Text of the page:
Capital Bank workers have urged the High Court to dismiss the National Social Security Authority's application to liquidate the troubled bank on the basis that the application is defective and lacks Government's authority.
NSSA on Tuesday filed an application for provisional liquidation of Capital Bank arguing that the bank is no longer able to carry out any banking business.
The workers say NSSA does not have both the Minister of Labour and the Minister of Finance and Economic Development's written authority to dispose or disinvest from Capital bank as required by Section 28 of the NSSA Act (Chapter 17:04), read together with Section 8 of the Schedule to the NSSA Act.
"We contend that the absence of such authority is fatal against NSSA. We therefore contend that this application ought to be dismissed on the above procedural grounds alone," said Mr Edwin Chavora, Capital Bank head of treasury.
Mr Chavora is representing 30 other senior managers of Capital Bank who have also deposed supporting affidavits. He said NSSA should not be allowed to benefit from its own omissions since it voluntarily surrendered its banking licence held by Capital Bank.
"We do not accept that there were good grounds for the surrender of the banking license and for this reason, we confirm that we have noted an appeal to the Minister of Finance, in terms of Section 73 of the Banking Act," said Mr Chavora.
He wants the court not to entertain NSSA's application before their appeal has been determined by the Minister.
Mr Chavora argues that Capital Bank is unable to pay its liabilities nor that it is no longer able to continue trading as a going concern as mentioned in the application for liquidation by NSSA. He said the position is that NSSA committed serious omissions and commissions which it cannot hide behind or use as an excuse in shutting down the bank.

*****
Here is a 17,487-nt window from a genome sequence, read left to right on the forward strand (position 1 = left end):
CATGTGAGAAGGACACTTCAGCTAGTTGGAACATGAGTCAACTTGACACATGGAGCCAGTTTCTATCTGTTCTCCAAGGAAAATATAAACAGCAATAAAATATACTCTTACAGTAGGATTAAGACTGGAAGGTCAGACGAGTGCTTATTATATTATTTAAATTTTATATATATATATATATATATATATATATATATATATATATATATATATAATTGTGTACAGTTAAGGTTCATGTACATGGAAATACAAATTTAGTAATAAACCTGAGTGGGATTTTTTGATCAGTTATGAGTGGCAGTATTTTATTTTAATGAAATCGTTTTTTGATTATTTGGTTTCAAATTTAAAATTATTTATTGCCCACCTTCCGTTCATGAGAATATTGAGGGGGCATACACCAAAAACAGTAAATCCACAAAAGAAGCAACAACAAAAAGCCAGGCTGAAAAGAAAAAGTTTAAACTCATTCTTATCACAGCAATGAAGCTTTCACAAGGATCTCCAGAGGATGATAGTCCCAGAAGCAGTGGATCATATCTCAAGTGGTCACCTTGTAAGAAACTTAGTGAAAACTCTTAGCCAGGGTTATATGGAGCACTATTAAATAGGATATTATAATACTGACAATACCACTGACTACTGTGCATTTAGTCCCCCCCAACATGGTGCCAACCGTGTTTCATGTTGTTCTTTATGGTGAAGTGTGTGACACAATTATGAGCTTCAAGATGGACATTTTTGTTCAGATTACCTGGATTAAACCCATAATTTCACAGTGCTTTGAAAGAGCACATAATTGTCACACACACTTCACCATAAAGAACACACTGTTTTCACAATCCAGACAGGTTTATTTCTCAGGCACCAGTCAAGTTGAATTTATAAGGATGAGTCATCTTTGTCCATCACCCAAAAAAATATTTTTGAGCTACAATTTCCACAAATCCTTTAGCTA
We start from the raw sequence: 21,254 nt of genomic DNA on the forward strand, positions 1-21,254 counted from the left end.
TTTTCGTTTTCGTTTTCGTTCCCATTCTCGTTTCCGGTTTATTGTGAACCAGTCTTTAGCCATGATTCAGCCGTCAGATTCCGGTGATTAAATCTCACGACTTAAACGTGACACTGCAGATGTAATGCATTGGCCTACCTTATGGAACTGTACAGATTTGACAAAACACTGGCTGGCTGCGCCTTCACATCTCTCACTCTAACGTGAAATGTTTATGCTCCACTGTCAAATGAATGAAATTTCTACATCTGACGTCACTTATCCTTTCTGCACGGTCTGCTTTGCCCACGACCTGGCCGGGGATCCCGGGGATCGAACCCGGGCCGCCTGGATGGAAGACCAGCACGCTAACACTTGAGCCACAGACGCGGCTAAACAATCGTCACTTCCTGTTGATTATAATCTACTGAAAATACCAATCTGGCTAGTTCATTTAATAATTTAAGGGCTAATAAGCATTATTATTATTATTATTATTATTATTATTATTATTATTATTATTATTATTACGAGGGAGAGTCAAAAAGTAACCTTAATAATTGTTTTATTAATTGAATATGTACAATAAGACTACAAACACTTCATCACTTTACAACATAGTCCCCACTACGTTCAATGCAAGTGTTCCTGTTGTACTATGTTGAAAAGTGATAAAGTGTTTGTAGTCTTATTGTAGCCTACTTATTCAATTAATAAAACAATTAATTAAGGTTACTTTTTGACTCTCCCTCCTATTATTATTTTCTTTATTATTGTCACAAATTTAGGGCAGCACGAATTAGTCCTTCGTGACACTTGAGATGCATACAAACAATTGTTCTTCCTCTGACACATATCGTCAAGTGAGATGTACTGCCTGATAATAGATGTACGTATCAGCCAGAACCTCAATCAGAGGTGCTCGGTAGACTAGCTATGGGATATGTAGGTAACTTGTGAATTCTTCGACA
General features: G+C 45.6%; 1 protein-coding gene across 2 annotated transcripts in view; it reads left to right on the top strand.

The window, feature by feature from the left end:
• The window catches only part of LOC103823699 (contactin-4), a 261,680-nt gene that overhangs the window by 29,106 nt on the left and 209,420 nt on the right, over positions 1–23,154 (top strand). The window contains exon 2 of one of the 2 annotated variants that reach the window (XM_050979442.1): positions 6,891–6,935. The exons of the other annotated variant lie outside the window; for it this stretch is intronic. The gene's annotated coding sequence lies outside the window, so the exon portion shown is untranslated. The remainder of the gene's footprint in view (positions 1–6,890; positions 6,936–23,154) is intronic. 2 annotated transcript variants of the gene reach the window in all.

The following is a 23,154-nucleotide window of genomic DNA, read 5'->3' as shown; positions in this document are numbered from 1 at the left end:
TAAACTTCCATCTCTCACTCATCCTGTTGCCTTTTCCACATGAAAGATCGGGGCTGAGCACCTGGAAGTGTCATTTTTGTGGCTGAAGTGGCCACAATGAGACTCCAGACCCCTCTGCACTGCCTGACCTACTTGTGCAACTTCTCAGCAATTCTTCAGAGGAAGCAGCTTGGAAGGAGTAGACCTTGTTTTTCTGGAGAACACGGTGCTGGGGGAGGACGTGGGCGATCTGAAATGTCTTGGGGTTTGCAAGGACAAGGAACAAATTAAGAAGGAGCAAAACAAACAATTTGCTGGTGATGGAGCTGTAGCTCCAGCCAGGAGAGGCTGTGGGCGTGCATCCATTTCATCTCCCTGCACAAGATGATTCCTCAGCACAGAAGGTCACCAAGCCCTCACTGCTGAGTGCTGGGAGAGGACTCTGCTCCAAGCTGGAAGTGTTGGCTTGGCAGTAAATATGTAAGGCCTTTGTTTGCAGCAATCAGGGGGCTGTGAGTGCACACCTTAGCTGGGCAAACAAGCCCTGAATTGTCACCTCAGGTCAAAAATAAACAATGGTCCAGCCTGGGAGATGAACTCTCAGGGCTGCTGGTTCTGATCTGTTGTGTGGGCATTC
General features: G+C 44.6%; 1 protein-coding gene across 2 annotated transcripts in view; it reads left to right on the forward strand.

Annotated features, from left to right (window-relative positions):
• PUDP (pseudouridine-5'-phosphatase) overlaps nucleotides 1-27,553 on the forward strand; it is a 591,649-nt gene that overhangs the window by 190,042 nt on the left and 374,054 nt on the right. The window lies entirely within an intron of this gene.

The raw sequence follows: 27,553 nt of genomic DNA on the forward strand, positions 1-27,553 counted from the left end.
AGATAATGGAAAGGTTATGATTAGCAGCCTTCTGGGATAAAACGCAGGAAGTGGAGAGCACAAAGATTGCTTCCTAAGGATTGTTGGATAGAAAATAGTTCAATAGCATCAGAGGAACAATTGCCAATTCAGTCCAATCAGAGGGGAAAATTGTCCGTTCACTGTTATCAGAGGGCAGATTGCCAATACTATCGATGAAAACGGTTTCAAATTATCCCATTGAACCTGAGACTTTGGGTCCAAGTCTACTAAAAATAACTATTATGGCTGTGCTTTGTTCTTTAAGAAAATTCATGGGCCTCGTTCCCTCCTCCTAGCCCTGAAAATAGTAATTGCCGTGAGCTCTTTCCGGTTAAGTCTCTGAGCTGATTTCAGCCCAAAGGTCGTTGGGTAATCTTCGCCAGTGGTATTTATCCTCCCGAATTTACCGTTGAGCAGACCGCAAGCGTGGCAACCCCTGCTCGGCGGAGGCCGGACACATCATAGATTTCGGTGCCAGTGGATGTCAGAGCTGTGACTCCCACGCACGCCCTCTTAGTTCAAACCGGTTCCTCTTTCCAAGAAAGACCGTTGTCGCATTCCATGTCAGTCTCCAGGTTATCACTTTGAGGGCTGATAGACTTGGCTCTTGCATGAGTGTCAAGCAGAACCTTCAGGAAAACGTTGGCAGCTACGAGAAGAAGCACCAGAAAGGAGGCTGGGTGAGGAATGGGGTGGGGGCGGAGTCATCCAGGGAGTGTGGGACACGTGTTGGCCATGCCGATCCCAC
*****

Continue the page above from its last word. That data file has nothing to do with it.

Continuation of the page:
He cited NSSA's failure to honour its agreement with the curator of Renaissance Merchant Bank, which agreement was executed on December 19 2011. NSSA's own failure to comply with the common law by reaching an agreement with the main shareholder in RMB and Renaissance Financial Holdings, represented by Mr Patterson Timba.
"It is our contention that the curator could not have had powers of selling and disposing of shares but rather, the shareholders that controlled RMB and RFHL. We contend that NSSA hurried to do this and obviated the main shareholders, in order to achieve its subjective aim and intention of using RMB as a vehicle of acquiring a majority stake in First Mutual Life. We therefore contend that the original agreement between NSSA and the curator was unlawful and should be set aside. Consequently, the impairment of the bank's capital arose out of NSSA's refusal to allow the bank to follow up its rights offer in FML," said Mr Chavora.
The bank's employees, who are in excess of one hundred, said liquidation of Capital Bank would result in loss of employment, in recoverable loss to unsecured depositors and other creditors, loss to NSSA of about $48 million in pensioners' money (being goodwill impairment, provisions for guarantees to PTA bank and NORSAD and share losses recorded by the bank since NSSA took over.
The workers argued that NSSA has not had a board of directors for more than 10 months and the decision to disinvest from the troubled bank can only be legitimately made by an authorised competent board.
"The point is that only the board of the applicant (NSSA) could have brought this application in the name of the company. If at all shareholders had a right to bring an application for winding up of a company, then such an application must be brought in the shareholder's name with the affected company being cited as the respondent," said Mr Chavora.
The workers argue that in the court papers filed by NSSA, there is nothing that shows that the company has authorised anyone to institute the liquidation proceedings.